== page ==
Author(s): Safavi KH, Muller SA, Suman VJ, Moshell AN, Melton LJ rd
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Abstract OBJECTIVE: To assess the incidence and natural history of alopecia areata (AA) among unselected patients from a community. DESIGN: We conducted a retrospective population-based descriptive study of AA among residents of Olmsted County, Minnesota, for the period from 1975 through 1989. MATERIAL AND METHODS: After identifying 292 Olmsted County residents first diagnosed with AA during the 15-year study period, we reviewed their complete (inpatient and outpatient) medical records in the community and statistically analyzed the effects of gender and age-group. RESULTS: The overall incidence of AA was 20.2 per 100,000 person-years and did not change with time. Rates were similar in the two genders and over all ages, and lifetime risk was estimated at 1.7\%. Eighty-seven percent of patients were examined by a dermatologist who diagnosed AA, and 29\% of cases were confirmed by biopsy. Most patients had mild or moderate disease, but alopecia totalis or universalis developed at some point during the clinical course in 21 patients. CONCLUSION: This study of the incidence and natural history of AA in a community shows that this disorder is fairly common and can be seen at all ages. Although spontaneous resolution is expected in most patients, a small but significant proportion of cases (probably approximately 7\%) may evolve into severe and chronic hair loss, which may be psychosocially devastating for affected persons.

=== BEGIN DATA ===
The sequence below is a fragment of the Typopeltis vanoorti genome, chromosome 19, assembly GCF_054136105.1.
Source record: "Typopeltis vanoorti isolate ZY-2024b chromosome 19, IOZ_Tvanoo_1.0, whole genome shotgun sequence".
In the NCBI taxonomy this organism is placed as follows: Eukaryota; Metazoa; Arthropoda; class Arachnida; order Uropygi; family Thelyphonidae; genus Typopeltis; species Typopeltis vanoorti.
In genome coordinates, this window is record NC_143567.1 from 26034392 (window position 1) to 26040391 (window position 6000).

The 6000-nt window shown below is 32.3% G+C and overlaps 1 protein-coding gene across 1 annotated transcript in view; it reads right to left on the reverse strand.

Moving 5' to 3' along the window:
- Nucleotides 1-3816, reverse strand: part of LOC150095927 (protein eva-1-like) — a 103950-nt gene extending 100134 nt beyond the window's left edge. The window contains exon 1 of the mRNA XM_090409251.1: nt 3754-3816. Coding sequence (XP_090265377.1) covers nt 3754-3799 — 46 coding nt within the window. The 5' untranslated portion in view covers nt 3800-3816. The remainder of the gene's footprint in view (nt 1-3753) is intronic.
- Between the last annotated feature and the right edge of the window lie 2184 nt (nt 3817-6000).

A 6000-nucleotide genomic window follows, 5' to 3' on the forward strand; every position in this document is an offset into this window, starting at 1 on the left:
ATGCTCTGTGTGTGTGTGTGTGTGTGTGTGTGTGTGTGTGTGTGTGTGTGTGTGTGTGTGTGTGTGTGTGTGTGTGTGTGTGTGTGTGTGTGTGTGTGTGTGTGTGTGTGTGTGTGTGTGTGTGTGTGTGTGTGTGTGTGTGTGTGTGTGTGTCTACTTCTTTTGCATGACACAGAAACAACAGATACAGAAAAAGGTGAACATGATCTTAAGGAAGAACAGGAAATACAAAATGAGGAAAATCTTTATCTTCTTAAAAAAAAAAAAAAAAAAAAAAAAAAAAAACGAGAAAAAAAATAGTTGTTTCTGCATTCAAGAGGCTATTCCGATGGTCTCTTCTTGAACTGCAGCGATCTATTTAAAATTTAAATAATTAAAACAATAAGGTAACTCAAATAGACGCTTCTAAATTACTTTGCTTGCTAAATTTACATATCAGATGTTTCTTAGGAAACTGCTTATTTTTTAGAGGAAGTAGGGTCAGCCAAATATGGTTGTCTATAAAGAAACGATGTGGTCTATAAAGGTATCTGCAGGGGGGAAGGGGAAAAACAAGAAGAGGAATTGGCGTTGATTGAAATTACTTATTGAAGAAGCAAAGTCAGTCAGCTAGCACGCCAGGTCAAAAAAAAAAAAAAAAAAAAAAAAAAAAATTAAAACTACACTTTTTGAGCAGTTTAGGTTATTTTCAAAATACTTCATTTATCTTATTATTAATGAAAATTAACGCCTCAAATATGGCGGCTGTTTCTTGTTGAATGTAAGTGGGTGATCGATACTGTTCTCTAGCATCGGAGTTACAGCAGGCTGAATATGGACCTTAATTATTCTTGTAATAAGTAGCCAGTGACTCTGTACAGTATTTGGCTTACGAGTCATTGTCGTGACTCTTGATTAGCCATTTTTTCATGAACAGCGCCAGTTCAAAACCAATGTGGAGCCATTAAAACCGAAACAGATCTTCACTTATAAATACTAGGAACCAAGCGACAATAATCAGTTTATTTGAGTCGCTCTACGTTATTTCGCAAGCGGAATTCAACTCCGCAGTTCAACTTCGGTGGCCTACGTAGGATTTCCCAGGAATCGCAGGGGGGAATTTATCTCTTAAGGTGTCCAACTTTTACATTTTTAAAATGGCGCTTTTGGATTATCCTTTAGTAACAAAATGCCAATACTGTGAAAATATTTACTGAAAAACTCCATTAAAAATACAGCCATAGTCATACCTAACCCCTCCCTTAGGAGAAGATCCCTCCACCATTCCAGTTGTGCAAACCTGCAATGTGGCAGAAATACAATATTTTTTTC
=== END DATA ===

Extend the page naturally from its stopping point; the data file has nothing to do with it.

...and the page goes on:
This article was published in Mayo Clin Proc
and referenced in Hair Therapy & Transplantation